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WHAT YOU NEED TO KNOW:
What do I need to know about bunionectomy?
A bunionectomy is surgery to remove the bunion and bring your big toe back into its correct position. Bones, tendons, nerves, or ligaments may also be moved or put into the correct position.
How do I prepare for bunionectomy?
Your healthcare provider will talk to you about how to prepare for surgery. He may tell you not to eat or drink anything after midnight on the day of your surgery. He will tell you what medicines to take or not take on the day of your surgery. You may be given an antibiotic through your IV to help prevent a bacterial infection. Arrange for someone to drive you home and stay with you to make sure you are okay.
What will happen during bunionectomy?
- You may get anesthesia to numb your foot or numb your leg from the knee down. You may instead get spinal anesthesia to numb you below the waist. With these types of anesthesia, you may feel pressure or pushing, but you should not feel any pain. General anesthesia is sometimes used to keep you completely asleep.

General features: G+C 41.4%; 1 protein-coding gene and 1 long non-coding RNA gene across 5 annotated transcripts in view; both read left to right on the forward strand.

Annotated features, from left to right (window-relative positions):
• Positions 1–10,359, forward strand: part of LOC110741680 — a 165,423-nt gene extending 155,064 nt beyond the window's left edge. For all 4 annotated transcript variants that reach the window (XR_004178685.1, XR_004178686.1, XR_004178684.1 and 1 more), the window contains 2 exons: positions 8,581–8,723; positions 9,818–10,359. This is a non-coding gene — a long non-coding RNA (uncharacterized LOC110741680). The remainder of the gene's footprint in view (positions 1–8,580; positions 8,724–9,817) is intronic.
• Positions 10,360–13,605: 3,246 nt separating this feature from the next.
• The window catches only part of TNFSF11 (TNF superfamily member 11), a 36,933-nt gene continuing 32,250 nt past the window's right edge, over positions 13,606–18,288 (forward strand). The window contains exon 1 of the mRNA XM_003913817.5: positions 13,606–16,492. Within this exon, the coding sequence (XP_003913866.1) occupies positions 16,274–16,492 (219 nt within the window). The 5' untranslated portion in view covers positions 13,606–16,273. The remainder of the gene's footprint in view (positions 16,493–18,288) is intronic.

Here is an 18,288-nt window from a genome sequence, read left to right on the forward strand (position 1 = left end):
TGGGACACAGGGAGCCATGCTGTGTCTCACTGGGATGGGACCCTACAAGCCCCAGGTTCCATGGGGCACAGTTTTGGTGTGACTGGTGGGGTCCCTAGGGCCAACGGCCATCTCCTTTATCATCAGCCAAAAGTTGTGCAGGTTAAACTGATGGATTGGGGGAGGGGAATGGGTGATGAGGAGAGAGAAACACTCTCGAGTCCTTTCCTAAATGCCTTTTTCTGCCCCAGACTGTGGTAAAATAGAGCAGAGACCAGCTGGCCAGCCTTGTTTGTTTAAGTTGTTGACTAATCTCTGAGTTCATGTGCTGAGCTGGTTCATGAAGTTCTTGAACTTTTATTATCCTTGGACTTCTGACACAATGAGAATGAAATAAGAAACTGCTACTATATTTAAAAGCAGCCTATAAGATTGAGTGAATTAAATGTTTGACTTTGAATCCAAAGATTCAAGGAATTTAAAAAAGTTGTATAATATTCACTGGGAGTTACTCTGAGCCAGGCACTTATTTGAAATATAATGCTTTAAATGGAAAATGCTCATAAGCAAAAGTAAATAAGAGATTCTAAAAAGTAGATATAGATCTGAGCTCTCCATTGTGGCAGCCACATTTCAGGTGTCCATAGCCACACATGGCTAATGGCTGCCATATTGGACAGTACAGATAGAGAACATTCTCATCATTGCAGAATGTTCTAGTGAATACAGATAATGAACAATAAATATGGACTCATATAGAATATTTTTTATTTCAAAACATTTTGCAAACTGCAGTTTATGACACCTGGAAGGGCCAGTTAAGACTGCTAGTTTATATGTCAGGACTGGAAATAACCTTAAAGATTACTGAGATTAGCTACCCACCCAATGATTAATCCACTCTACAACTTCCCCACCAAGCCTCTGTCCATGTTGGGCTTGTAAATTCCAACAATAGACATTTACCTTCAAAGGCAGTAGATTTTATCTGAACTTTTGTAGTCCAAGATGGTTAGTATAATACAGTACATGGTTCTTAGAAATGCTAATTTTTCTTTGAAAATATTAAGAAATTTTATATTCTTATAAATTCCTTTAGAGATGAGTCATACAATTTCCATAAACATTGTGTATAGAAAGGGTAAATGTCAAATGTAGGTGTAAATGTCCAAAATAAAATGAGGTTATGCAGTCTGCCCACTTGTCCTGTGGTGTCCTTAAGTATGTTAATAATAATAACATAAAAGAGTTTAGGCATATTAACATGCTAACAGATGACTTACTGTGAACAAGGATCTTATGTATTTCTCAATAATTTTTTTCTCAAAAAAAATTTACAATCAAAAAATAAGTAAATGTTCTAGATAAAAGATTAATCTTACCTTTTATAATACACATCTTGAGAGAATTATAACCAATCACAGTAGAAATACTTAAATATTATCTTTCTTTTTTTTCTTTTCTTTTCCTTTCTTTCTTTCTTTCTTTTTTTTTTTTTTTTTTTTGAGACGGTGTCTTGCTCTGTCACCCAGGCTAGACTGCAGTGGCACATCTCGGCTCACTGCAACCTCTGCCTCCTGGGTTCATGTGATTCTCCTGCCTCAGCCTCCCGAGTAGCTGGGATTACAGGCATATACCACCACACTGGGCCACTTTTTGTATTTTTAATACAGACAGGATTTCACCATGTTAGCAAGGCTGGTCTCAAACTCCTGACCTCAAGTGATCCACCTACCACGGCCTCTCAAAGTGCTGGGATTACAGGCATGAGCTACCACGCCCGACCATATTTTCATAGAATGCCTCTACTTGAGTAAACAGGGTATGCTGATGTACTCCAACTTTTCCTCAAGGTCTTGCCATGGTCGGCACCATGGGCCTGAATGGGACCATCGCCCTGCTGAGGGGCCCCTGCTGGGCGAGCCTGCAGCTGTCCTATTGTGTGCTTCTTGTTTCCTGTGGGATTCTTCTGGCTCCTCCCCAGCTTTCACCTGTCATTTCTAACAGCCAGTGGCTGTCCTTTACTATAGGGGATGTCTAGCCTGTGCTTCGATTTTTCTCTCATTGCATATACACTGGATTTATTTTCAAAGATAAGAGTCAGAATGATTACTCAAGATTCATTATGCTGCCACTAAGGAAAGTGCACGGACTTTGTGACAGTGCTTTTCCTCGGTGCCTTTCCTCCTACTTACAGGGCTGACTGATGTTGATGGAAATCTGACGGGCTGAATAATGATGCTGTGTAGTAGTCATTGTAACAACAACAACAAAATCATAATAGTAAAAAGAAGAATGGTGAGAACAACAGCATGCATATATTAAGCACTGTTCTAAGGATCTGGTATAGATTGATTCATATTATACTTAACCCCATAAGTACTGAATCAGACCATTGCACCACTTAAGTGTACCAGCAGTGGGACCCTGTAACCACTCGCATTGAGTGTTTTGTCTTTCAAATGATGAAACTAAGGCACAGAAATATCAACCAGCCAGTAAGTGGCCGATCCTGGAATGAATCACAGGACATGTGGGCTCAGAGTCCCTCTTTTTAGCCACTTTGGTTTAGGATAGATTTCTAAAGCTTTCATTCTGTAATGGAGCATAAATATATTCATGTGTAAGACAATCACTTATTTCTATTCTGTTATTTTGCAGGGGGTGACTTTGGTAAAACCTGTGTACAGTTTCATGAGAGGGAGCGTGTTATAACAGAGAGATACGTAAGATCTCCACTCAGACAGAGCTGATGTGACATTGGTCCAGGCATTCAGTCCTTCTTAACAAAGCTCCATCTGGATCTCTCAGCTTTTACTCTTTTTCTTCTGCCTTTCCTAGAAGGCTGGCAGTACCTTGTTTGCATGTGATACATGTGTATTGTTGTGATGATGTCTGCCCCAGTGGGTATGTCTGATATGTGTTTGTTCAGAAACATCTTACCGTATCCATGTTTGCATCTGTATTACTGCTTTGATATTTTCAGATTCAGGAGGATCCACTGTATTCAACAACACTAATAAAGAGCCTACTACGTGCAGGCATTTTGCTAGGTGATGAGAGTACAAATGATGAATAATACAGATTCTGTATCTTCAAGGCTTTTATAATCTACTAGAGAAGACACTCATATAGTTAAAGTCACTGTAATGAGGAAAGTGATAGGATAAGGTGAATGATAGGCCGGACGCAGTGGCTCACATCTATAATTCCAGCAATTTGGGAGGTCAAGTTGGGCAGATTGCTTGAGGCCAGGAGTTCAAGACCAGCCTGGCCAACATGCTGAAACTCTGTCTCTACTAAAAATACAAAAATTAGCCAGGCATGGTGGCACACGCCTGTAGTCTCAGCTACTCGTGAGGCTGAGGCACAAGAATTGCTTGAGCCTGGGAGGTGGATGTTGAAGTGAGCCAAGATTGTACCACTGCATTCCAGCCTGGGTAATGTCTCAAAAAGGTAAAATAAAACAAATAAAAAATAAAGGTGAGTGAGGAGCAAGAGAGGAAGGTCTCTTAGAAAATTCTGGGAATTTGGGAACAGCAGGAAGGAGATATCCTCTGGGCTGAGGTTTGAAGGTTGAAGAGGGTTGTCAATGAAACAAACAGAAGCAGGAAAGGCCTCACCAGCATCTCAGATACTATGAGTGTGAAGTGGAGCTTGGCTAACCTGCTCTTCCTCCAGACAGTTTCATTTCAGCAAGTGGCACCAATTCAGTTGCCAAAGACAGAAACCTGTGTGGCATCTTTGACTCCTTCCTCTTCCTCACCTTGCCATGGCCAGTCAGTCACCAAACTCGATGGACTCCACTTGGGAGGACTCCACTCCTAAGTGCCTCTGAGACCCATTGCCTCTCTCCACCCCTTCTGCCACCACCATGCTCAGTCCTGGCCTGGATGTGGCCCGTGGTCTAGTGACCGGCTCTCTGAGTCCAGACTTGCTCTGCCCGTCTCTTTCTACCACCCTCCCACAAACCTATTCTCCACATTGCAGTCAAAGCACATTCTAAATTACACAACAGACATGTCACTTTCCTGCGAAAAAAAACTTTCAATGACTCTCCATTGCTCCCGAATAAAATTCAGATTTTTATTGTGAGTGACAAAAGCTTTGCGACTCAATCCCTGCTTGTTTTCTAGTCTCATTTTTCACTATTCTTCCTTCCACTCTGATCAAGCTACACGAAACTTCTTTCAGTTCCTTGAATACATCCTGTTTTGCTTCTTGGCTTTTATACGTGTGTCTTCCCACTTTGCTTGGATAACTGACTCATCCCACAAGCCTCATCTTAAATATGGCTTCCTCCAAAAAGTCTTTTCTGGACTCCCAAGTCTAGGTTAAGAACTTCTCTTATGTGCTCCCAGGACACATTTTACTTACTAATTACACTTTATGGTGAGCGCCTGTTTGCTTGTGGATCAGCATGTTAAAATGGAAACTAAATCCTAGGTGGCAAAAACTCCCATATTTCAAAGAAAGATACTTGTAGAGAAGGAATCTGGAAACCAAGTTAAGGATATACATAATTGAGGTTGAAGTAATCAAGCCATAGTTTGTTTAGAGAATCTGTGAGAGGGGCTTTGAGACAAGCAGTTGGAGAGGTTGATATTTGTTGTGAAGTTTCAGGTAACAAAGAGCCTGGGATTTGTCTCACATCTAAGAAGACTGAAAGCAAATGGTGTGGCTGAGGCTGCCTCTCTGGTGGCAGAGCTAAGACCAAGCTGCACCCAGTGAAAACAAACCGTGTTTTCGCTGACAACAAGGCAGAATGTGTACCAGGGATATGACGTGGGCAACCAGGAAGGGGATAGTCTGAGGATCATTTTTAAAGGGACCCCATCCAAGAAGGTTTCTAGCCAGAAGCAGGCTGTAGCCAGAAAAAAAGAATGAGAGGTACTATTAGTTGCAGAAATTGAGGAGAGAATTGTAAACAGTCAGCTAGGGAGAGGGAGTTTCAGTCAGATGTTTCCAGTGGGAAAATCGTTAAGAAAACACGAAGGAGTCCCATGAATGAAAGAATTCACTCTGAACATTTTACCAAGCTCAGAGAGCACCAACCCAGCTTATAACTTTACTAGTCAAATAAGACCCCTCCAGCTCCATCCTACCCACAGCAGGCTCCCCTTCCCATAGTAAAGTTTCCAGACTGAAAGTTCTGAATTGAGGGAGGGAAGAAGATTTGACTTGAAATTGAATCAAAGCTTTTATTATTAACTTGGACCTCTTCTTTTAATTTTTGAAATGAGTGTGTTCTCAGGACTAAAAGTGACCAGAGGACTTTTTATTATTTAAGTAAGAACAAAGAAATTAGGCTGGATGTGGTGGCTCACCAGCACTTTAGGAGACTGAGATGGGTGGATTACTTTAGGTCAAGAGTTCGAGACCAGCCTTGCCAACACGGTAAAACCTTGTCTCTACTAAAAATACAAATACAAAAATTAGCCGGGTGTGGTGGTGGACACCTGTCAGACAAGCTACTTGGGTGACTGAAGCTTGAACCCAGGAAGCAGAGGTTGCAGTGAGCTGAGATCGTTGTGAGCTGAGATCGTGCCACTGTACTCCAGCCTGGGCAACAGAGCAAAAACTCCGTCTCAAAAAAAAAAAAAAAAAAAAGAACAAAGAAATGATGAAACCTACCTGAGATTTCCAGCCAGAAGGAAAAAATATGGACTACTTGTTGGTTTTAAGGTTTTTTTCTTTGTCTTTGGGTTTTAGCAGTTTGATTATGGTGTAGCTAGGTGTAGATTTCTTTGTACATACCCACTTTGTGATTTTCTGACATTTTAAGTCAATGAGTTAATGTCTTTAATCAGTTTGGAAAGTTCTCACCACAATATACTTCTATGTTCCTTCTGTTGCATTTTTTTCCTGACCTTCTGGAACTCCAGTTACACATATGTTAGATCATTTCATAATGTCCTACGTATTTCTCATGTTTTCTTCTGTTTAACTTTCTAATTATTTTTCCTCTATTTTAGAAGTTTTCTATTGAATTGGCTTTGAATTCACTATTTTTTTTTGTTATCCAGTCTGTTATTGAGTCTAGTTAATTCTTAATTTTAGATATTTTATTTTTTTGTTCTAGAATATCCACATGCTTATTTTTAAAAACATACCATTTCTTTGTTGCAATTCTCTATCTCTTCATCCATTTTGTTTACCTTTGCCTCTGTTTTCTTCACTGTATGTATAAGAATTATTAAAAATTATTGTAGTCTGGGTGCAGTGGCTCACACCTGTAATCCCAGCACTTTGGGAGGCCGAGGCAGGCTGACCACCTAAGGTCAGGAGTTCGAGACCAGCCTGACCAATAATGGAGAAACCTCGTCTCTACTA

- Your surgeon will make an incision on the top, side of, or below the bunion. You may need more than 1 incision. Extra bone and tissue may be removed. Your surgeon may make small cuts in the bones to place the bones in the correct position. He may instead remove the bunion and line up the bones. The ligament (strong tissue) that has tightened and pulled the toe inward may be cut to help make the toe straight again. In some cases, you may need to have your toe joint rebuilt or repaired. Pins, screws, wires, or plates may be placed in your toe joint to hold it in place. The incision is then closed with stitches and covered with a bandage.
What will happen after bunionectomy?
You will usually be able to go home after bunionectomy. You may have a toe spacer to hold your toe in place for up to 6 weeks while your foot heals. You may need to wear a post surgical shoe for up to 6 weeks after surgery. You may need crutches or a walker if you cannot put weight on your foot. You may have a brace or cast while your toe heals.
What are the risks of bunionectomy?
- You may bleed more than expected or get an infection. The nerves in your foot may be damaged during surgery. You may continue to have pain. You may have stiffness in your toe joint and your big toe may not line up with your other toes. Your bones may not fully heal. Your bunion may return. You may get a blood clot in your leg. This may become life-threatening.
- It may take up to 6 months to return to your usual activities. Your foot may have some swelling for up to 1 year after bunionectomy. You may not be able to wear heels or small or narrow pointed shoes again.
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